Water expands when heated, contracts when cooled. In a nutshell, that’s why we have lower tides in winter than in summer, and also is part of the reason that global warming is increasing sea levels year around.
While too little water can be a bad thing for fish, less water on the saltwater flats and in the estuaries can be a good thing for anglers. Lower water means there are fewer places for the fish to get, and that allows anglers to eliminate a lot of spots where they ain’t.
Added to the usual lower water of winter are the frequent north winds that accompany cold fronts. On the Panhandle coast, a north wind blows the water out of the backcountry and the bays. A sustained 20-knot blow can lower water levels a foot, and can even prevent a high tide from occurring.
For anglers, this means that the sea trout, redfish and sheepshead in inside waters are forced into the channels, tidal creeks, dredge holes and other deep water refuges that remain. Find one of these locations and it can be fish soup.
The fish particularly like backcountry creeks and blackwater rivers, which tend to soak up any heat available from the sun. They sometimes travel several miles up these streams into water that’s almost completely fresh, though heavy rains inland can force them back towards the salt. The fresher waters, often protected by shallow entry-ways, are also less likely to hold porpoises, deadly warm-blooded predators of cold-blooded fish slowed by the chill. Fish also pile into dredged residential canals and the harbors dredged out for marinas, and also hang around the prop-wash holes where large boats dock on fairly shallow private docks.
Getting to fish in the tidal creeks takes a shallow draft boat—a flats skiff, kayak or canoe is best, and some can be reached by wading. The “deep” water in these creeks may be only 4 feet deep, and the entry-ways may be only a foot—or sometimes completely dry during a sustained north wind.
Because of the often narrow venues and shallow water, a slow, silent approach is a must, as is keeping a low profile. It’s a matter of steadily working upstream in these creeks, casting a plastic-tailed jig on a 1/8 ounce head with a 1/0 to 2/0 hook as you go until something bites. Adding a small sliver of fresh cut shrimp or FishBites artificial bait will greatly add to the action. The DOA Shrimp in 3” size is also effective for this action—cast it upstream and inch it down with the current, barely moving it until something takes.
If you particularly want sheepshead instead of trout and reds, a 1-inch piece of fresh cut shrimp on a size 1/0 hook with a bit of split shot will work better. Whole shrimp usually get nipped off by the sharp teeth of the sheepshead, so a section is better. The sheepsheads and reds particularly tend to hang around oystery holes.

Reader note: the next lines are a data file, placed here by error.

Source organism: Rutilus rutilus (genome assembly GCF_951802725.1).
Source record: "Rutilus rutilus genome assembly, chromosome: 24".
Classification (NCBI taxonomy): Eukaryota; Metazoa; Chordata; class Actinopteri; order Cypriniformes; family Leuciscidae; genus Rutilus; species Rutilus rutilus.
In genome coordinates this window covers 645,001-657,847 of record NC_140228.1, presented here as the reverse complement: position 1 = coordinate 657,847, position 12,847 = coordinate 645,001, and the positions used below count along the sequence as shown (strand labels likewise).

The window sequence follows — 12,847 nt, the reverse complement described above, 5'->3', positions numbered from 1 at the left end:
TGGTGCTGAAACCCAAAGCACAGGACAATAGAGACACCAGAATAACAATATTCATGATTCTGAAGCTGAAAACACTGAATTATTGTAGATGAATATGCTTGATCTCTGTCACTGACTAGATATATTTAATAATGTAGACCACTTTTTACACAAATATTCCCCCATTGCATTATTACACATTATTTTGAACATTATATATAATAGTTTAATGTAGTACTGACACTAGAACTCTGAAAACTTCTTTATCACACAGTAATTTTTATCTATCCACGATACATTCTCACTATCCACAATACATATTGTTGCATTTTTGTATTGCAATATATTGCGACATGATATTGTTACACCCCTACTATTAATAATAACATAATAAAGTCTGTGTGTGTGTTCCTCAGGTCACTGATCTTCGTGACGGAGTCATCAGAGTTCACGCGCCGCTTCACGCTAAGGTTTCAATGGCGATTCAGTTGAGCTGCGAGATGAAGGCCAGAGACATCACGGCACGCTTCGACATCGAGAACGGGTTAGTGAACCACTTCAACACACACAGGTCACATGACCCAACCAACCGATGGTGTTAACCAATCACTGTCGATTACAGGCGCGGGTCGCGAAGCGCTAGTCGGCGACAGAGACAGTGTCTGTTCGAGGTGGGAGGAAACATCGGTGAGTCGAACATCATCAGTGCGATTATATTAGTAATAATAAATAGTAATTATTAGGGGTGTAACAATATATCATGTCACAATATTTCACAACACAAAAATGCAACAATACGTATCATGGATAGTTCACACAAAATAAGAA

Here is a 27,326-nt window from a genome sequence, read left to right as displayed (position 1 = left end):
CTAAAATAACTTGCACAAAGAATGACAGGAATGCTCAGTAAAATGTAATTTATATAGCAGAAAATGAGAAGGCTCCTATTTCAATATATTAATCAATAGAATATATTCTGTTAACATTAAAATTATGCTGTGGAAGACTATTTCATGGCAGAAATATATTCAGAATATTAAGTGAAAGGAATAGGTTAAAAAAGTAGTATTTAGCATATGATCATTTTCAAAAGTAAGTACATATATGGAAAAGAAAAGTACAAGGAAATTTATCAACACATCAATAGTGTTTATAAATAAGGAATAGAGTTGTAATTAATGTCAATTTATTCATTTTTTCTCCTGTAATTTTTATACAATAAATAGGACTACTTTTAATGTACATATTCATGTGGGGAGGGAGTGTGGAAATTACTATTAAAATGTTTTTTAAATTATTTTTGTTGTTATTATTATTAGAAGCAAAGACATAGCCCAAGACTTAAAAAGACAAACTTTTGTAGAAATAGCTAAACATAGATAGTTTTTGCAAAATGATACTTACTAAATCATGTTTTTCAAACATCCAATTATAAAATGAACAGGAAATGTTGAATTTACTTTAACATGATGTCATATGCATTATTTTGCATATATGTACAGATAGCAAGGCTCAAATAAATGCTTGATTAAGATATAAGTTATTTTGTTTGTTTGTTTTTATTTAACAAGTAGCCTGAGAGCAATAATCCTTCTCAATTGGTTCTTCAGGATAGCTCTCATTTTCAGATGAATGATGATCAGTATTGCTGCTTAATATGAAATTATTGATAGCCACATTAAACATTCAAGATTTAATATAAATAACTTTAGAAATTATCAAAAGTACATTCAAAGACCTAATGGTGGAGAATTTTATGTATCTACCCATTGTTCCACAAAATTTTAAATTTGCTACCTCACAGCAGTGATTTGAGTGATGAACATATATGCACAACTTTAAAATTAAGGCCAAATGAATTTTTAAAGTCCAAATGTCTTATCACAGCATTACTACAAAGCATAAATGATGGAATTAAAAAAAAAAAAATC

Where you find one fish you may find dozens, so it pays to cover the water thoroughly. The usual 7-foot medium light spinning rod, 2500-sized reel and 10-pound test braid with 2 feet of 20-pound-test fluorocarbon leader does the job.
The coastal rivers are more forgiving—find a rocky hole 10 feet or deeper and it’s likely to hold all of the winter species, all of them in a biting mood. A ¼ ounce jig or a whole shrimp on a fish-finder rig works better in these deeper waters.
The many bridges that span the bays of the Panhandle also offer lots of fishing action in February. Those fishing for the table can find sheepshead tight against the pilings anywhere there are oysters or barnacles crusted on the concrete. Scrape the shellfish with a spud to create a chum line, and catch the ‘heads with a piece of fresh cut shrimp right against the pilings.
The bridges also frequently hold oversized reds in winter. While these fish are well over the 27-inch maximum size for harvest, they can provide some great action. Best way to find the fish is to troll a deep-diving plug in the 6- to 8-inch range in and out of the pilings until you hit the first fish, then anchor up and work them over with live bait—pinfish or croakers are hard to beat, but large shrimp also work.
This is no spot for ultralight tackle. A medium-heavy spinning rod, 4000-sized reel and 30-pound-test braid with 40-pound-test mono leader is about right for these fish, which may weigh 15 to 25 pounds. Remember this is all-release fishing, so enjoy the fight, snap a quick photo and then get them back into the water—these are the spawners that maintain the fishery.
February fishing can be a bit of a challenge in Panhandle waters, and right after a front it’s likely you may have to suit up as if you’re headed out for a day of ice fishing in Wisconsin, but with persistence and know-how the action can be well worth it.